If you have ever been lucky enough to be in a vehicle while I am at the helm, it probably took you about 2.3 seconds to realize that I am a driver who reaches the maximum allowable speed quickly. I have also, a time or two, gone a few (gasp!) m.p.h.s over thr speed limit. Look, like a lot of us I have a billion things to do, and being in a vehicle slowly and sluggishly heading to my destination just does not appeal to me. I have preety good reflexes at a green light and do not hesitate to motor myself through the intersection.
At the same time that I cannot stand pokey drivers and feel that it causes physical pain to be behind them, I am also polite. Even though I can I can push my vehicle through the intersection quicker than some can register the green light, I think it is rude to drive in a lane that ends and quickly jump into the other lane right before it ends, unless, of course there is a large berth and I know for certain the vehicle in front of me is of the pokiest nature.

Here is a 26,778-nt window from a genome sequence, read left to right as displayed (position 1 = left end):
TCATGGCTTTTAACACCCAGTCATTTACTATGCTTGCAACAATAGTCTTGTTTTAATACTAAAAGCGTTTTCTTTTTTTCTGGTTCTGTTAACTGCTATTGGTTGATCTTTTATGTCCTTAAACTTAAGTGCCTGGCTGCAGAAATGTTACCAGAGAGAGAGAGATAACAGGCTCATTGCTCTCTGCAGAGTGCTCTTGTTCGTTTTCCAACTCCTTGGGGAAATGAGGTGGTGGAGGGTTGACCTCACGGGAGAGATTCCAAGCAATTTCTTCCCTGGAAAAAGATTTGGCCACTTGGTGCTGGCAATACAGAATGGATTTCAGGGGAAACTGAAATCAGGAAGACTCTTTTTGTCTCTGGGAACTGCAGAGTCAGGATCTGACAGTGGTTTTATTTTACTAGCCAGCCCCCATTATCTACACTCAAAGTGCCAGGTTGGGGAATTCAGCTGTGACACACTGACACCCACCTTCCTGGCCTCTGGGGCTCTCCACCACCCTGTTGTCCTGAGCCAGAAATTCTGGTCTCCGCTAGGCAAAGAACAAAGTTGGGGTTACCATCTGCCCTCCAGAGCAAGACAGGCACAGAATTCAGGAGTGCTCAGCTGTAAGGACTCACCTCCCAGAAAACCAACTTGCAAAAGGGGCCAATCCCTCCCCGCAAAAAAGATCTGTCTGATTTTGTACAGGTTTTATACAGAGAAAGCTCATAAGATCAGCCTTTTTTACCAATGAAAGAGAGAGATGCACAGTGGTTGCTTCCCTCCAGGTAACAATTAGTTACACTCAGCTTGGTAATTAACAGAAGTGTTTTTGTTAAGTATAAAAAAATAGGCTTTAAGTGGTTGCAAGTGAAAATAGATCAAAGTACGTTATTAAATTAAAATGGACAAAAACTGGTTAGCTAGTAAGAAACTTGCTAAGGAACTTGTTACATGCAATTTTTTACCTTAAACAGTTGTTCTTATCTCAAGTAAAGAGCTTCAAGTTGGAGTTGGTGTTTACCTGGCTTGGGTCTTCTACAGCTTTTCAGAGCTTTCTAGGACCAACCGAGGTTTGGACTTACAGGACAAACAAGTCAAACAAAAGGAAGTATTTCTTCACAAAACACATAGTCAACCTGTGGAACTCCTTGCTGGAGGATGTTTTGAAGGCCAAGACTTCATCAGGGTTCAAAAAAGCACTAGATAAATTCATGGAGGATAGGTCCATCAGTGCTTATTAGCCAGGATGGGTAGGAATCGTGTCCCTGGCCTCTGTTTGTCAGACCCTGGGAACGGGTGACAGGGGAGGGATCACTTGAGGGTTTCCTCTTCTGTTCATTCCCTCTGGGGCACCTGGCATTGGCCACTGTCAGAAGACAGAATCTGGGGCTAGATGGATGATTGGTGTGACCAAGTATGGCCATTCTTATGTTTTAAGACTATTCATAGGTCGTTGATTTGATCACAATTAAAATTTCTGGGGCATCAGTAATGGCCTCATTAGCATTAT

There are apparently a lot of people who have decided that they do not give a hoot about courtesy on the road. When I travel on U.S. 23 South, towards Saline, to turn right (West) onto Michigan Ave, I stay in the inner-most right-hand lane, as I know the outer right hand lane will end. However, thousands of people apparently do not share this philosophy and will use the outer-right lane and EXPECT to move over to the inner-lane before it ends, no matter how many vehicles are in the correct lane…no matter how much that lane is already backed up. It is the expectation that these rude drivers hold that irks me. Hey, I like to drive as fast as the next person (faster in many cases), but I do not expect to be in the wrong lane–knowingly–and have everyone move over for me.
The lack of courtesy on the road really concerns me–whether it is the person with their phone stuck to their ear and foregoing signals, the loser in the wrong lane expecting to get in, or the person whom you let out into traffic who is too entitled to give you a nod and a wave–it seems that we are losing our manners on the road.
Let’s change that, shall we? Practice–smile, nod and wave. Drive on.